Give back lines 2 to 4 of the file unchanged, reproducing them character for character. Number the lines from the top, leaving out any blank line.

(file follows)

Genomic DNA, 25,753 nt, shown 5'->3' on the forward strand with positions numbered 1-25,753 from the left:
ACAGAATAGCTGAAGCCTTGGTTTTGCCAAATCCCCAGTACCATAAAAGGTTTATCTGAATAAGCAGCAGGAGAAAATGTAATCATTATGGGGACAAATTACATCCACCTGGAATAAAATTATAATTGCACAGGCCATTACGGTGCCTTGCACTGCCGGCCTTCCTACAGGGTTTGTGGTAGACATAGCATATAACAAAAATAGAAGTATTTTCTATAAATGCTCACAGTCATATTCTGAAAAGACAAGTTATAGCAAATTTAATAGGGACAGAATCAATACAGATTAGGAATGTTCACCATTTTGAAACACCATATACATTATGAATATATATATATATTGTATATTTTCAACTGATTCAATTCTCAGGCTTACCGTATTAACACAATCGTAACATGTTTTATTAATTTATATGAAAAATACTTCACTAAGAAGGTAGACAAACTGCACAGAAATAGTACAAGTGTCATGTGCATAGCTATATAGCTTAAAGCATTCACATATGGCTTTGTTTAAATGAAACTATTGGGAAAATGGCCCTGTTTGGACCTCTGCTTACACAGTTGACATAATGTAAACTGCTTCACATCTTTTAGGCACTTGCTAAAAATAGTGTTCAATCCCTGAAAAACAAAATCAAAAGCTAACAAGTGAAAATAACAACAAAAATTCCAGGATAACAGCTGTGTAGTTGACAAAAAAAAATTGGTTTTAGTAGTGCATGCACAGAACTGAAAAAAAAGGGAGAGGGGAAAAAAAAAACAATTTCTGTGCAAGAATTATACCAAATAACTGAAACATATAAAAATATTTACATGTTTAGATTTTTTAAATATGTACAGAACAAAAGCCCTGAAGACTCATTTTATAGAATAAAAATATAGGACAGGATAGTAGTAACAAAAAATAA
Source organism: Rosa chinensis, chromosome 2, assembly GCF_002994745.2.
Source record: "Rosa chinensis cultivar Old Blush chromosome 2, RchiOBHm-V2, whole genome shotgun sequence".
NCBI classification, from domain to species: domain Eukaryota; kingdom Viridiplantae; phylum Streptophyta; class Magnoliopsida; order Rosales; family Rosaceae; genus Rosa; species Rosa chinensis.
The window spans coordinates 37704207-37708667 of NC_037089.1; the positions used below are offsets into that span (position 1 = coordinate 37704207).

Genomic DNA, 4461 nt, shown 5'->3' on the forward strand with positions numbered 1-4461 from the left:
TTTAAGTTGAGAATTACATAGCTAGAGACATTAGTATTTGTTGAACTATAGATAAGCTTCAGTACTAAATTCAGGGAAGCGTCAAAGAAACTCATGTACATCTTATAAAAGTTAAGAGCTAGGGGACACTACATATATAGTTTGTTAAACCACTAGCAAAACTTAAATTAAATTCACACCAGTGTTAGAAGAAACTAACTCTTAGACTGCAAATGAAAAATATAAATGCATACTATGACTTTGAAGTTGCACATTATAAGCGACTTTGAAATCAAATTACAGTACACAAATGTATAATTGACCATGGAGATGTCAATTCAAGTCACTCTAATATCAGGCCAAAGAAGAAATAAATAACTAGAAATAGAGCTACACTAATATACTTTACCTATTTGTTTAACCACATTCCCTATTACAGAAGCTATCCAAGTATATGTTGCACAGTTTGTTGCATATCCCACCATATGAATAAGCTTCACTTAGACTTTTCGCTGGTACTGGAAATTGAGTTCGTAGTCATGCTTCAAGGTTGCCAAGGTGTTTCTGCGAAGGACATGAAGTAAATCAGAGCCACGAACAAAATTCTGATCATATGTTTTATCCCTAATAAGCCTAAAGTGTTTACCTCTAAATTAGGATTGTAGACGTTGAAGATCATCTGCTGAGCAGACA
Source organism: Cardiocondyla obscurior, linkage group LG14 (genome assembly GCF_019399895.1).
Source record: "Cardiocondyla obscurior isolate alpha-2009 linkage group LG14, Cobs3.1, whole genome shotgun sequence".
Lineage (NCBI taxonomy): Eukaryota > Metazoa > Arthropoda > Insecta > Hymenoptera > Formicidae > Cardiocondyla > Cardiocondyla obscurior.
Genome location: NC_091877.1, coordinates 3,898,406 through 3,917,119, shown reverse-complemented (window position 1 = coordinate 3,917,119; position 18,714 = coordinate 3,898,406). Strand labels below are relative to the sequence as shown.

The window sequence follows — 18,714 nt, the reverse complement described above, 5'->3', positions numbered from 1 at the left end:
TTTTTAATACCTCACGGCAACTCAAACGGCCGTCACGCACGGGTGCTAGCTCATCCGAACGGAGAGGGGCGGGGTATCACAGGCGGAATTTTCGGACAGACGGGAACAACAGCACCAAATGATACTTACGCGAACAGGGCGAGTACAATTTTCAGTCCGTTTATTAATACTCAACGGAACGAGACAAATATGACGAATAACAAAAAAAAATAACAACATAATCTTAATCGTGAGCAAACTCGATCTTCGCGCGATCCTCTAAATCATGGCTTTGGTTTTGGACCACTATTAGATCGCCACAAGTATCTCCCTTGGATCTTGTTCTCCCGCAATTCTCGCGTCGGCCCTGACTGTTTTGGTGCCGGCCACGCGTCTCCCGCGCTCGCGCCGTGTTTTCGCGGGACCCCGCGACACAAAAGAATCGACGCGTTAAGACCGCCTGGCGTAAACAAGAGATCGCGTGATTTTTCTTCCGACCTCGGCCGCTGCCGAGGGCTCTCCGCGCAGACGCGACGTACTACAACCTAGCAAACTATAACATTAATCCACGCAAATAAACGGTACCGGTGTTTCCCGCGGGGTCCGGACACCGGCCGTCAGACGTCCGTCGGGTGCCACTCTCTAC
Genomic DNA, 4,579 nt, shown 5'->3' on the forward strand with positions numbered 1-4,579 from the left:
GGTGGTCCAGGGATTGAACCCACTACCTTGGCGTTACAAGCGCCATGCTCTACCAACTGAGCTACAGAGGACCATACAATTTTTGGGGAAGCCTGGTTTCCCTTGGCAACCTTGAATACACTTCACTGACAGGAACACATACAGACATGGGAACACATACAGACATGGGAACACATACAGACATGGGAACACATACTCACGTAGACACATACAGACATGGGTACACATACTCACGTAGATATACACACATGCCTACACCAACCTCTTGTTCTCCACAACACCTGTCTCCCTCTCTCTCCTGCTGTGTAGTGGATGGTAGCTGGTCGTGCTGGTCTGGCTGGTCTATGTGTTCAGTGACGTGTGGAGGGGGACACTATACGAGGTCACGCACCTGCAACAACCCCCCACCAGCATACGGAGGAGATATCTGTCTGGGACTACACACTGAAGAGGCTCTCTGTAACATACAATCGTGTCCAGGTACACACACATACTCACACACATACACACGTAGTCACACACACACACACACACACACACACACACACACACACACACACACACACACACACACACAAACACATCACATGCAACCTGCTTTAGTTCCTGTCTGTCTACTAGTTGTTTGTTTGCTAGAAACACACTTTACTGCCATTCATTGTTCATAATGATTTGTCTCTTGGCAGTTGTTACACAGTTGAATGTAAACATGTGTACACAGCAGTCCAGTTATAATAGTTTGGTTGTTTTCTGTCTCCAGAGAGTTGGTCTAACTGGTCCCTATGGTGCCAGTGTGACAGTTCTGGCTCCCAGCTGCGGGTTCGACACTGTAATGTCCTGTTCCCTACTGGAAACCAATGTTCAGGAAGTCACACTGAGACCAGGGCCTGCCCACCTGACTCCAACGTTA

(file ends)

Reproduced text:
ACAGAATAGCTGAAGCCTTGGTTTTGCCAAATCCCCAGTACCATAAAAGGTTTATCTGAATAAGCAGCAGGAGAAAATGTAATCATTATGGGGACAAATTACATCCACCTGGAATAAAATTATAATTGCACAGGCCATTACGGTGCCTTGCACTGCCGGCCTTCCTACAGGGTTTGTGGTAGACATAGCATATAACAAAAATAGAAGTATTTTCTATAAATGCTCACAGTCATATTCTGAAAAGACAAGTTATAGCAAATTTAATAGGGACAGAATCAATACAGATTAGGAATGTTCACCATTTTGAAACACCATATACATTATGAATATATATATATATTGTATATTTTCAACTGATTCAATTCTCAGGCTTACCGTATTAACACAATCGTAACATGTTTTATTAATTTATATGAAAAATACTTCACTAAGAAGGTAGACAAACTGCACAGAAATAGTACAAGTGTCATGTGCATAGCTATATAGCTTAAAGCATTCACATATGGCTTTGTTTAAATGAAACTATTGGGAAAATGGCCCTGTTTGGACCTCTGCTTACACAGTTGACATAATGTAAACTGCTTCACATCTTTTAGGCACTTGCTAAAAATAGTGTTCAATCCCTGAAAAACAAAATCAAAAGCTAACAAGTGAAAATAACAACAAAAATTCCAGGATAACAGCTGTGTAGTTGACAAAAAAAAATTGGTTTTAGTAGTGCATGCACAGAACTGAAAAAAAAGGGAGAGGGGAAAAAAAAAACAATTTCTGTGCAAGAATTATACCAAATAACTGAAACATATAAAAATATTTACATGTTTAGATTTTTTAAATATGTACAGAACAAAAGCCCTGAAGACTCATTTTATAGAATAAAAATATAGGACAGGATAGTAGTAACAAAAAATAA
Source organism: Rosa chinensis, chromosome 2, assembly GCF_002994745.2.
Source record: "Rosa chinensis cultivar Old Blush chromosome 2, RchiOBHm-V2, whole genome shotgun sequence".